Pediatric Academic Societies, April 30-May 3
The annual meeting of the Pediatric Academic Societies was held from April 30 to May 3 in Baltimore and attracted more than 7,500 participants from around the world, including pediatricians and other allied health professionals. The conference highlighted recent advances in pediatric health care, with scientific papers presented on a variety of topics such as asthma, opioid exposure, and infant nutrition.
In one study, Mary Beth Howard, M.D., of Boston Children's Hospital, and colleagues found that more parental time spent at the infant's bedside during hospitalization for neonatal abstinence syndrome (NAS) is associated with less severe NAS symptoms and shorter hospitalizations.
"Providers should continue to encourage parental engagement in care during the infant's inpatient stay for NAS in order to improve outcome," Howard said. "These results demonstrate that non-pharmacologic interventions have a key role in treating opioid-exposed infants and lessening the severity of NAS. Encouraging and supporting mothers with substance abuse disorders to be involved in their infant's care while they are being treated for withdrawal symptoms should be a priority of providers caring for opioid-exposed newborns."
In another study, Yolande Mfondoum Pengetnze, M.D., of the Parkland Center for Clinical Innovation in Dallas, and colleagues found that when tweets that specifically mention asthma increase in a given week, asthma emergency department visits or hospitalizations significantly increase during the following week in a very measurable and predictable manner.
"Twitter data can be monitored to create a 'Twitter Asthma Pulse' to predict, in real time, changes in asthma emergency department visits and hospitalizations in the community," Pengetnze said. "Clinical providers, hospitals, and public health departments could use the Twitter Asthma Pulse to trigger interventions. For example, when the Twitter Asthma Pulse rises, doctors could send text messages to their patients to remind them to take their medications. Or, a department of health could send mass notifications to management to deal with the predicted rise in emergency department visits or hospitalizations with increased staffing."
Ashley Merianos, Ph.D., of the University of Cincinnati, and colleagues found that tobacco smoke exposure in the home contributes to increased use of pediatric health care services.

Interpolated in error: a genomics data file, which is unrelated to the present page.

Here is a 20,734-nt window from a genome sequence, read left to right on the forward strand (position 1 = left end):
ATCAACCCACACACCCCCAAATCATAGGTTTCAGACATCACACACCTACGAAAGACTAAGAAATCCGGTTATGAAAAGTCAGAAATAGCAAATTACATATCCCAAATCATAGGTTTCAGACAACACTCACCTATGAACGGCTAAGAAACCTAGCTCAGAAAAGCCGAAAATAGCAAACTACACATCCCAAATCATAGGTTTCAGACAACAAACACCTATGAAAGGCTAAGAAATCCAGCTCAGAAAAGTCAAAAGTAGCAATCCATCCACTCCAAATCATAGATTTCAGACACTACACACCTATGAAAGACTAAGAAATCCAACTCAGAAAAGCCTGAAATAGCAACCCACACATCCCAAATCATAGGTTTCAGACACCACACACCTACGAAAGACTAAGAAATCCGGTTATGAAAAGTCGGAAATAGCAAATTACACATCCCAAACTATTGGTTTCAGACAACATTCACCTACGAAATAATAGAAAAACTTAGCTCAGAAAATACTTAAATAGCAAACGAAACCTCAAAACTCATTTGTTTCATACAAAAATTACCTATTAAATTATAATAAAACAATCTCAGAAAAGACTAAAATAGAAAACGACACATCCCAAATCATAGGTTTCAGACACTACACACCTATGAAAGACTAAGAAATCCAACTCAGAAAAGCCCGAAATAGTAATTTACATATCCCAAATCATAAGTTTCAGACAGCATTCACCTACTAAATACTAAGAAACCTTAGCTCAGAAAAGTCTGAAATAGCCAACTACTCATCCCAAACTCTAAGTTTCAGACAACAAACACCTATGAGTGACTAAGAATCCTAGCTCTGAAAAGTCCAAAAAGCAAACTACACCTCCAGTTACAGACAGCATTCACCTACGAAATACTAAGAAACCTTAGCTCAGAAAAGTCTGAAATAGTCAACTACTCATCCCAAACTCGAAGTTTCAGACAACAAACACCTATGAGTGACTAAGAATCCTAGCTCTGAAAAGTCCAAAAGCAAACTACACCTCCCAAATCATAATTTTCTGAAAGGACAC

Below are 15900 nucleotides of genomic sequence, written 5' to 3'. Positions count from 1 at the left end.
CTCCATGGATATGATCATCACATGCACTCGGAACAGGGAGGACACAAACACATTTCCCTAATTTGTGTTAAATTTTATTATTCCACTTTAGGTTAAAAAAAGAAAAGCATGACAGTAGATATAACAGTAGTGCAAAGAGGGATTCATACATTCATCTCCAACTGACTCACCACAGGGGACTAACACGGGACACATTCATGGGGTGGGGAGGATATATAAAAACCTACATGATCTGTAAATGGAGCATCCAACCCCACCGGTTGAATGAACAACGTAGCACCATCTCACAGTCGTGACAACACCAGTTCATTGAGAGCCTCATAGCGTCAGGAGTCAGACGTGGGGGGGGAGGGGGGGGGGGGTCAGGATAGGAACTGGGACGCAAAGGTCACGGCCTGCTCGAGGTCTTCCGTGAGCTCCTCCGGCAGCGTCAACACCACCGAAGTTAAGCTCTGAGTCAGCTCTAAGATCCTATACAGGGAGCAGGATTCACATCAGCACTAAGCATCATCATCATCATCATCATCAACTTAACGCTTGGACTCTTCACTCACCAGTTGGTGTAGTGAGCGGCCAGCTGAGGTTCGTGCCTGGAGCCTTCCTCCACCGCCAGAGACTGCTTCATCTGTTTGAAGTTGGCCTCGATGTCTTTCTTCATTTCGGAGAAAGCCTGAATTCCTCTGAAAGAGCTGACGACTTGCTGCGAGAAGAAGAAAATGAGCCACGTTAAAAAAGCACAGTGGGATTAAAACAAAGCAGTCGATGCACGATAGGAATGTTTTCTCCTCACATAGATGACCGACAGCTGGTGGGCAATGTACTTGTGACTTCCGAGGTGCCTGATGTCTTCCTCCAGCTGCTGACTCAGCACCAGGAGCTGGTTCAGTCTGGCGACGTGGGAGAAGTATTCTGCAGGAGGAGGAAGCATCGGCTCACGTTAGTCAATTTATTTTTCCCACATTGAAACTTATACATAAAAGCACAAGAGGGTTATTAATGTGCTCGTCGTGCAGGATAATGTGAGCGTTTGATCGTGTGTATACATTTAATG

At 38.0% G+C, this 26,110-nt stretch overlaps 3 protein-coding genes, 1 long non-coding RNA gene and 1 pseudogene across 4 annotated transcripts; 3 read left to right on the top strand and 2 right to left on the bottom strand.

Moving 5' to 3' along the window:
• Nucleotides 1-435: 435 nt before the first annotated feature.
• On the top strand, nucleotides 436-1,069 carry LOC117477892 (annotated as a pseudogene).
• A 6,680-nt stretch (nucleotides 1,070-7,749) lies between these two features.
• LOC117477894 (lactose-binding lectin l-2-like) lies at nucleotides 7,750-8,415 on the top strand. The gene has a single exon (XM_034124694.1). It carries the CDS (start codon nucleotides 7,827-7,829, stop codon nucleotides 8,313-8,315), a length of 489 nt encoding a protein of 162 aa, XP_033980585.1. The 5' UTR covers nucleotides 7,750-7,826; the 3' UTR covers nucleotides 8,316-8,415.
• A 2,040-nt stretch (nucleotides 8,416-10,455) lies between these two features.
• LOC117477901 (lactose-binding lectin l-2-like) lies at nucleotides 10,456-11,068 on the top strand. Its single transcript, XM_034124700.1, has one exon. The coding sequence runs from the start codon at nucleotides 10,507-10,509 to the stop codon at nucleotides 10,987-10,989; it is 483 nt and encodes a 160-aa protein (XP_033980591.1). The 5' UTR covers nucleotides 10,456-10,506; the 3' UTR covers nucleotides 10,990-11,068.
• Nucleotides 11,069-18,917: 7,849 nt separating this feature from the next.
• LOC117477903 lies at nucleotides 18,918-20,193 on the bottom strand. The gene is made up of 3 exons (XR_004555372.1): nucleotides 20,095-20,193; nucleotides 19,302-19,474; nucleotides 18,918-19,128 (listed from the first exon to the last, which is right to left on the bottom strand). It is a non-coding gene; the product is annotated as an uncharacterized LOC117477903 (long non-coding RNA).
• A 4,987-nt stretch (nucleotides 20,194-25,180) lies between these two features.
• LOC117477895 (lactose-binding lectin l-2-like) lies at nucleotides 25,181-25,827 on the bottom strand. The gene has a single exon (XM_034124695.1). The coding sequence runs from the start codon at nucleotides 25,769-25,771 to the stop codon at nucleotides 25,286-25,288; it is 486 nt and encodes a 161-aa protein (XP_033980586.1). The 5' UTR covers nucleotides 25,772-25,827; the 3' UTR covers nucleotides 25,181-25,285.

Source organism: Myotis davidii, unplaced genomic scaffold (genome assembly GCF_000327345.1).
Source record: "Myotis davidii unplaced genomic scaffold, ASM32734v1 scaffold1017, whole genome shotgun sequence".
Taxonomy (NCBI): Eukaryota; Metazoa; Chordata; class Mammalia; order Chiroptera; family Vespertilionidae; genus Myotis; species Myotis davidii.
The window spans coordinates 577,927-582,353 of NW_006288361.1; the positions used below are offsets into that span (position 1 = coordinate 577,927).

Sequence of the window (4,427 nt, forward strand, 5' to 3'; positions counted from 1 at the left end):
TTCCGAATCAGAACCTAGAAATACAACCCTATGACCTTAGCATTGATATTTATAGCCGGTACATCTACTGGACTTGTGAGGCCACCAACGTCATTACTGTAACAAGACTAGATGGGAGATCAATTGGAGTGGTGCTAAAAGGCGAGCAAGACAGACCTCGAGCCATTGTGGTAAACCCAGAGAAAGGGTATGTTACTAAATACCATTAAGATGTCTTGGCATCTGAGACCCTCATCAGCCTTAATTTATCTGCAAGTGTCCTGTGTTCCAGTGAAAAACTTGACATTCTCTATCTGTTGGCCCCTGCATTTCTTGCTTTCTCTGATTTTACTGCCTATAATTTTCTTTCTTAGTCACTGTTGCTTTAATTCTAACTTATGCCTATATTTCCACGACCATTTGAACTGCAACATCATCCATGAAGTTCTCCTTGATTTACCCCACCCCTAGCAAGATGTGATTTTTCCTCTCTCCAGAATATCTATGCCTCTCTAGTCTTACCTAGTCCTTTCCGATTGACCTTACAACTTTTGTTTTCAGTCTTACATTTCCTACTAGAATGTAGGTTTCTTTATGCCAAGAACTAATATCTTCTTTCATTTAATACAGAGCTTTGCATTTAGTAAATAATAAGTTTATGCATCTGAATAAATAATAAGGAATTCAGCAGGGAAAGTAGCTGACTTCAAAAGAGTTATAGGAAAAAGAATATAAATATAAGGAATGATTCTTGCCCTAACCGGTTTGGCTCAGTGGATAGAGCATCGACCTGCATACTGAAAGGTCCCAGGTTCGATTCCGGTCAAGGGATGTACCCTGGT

"We found that children who were smoke-exposed had higher rates of medical care visits than children who were not exposed. Children who are smoke-exposed potentially have higher rates of illnesses, and their caregivers were concerned enough to seek health care for them," Merianos said. "A substantial proportion of children who are smoke-exposed seek care or health advice at an emergency department, which presents an underutilized opportunity to identify caregivers who smoke and inform them about the dangers of tobacco smoke exposure for children."
Tobacco smoke exposure is a public health problem that needs to be addressed, according to Merianos. Eliminating tobacco smoke exposure among children is the key to decreasing related health care visits and associated costs.
"Our results provide additional evidence to support the universal screening of children for tobacco smoke exposure in all health care settings, especially in the pediatric emergency department," Merianos said. "We need to use these opportune visits to intervene with caregivers to reduce their child's tobacco smoke exposure."
Anna-Barbara Moscicki, M.D., of the University of California, Los Angeles, School of Medicine, and colleagues found that stress and poor coping skills (such as drinking alcohol or using substances) are associated with persistence of human papillomavirus (HPV).
"Persistence of HPV is a silent clinical disease which can lead to cervical cancer. Hence, factors that affect or influence HPV persistence need to be addressed. This might be stress reduction or dealing with poor coping skills such as drinking alcohol or using substances to relieve stress. It is likely that stress reduces the appropriate immune response to HPV, leading to persistence of the infection. In addition, these poor coping skills may additionally affect HPV persistence by causing additional immune dysfunction or may directly affect carcinogenisis," Moscicki said. "Women should be counseled on decreasing stress (through mindfulness, yoga, or exercise) and to not use substances to assist in perceived stress reduction."
PAS: Aerial Pesticide Spraying Tied to Higher Autism Rates
MONDAY, May 2, 2016 (HealthDay News) -- Children living in an area of New York state that uses aerial pesticides to control mosquitoes have a higher rate of autism than children in neighboring areas, according to findings presented at the annual meeting of the Pediatric Academic Societies, held from April 30 to May 3 in Baltimore.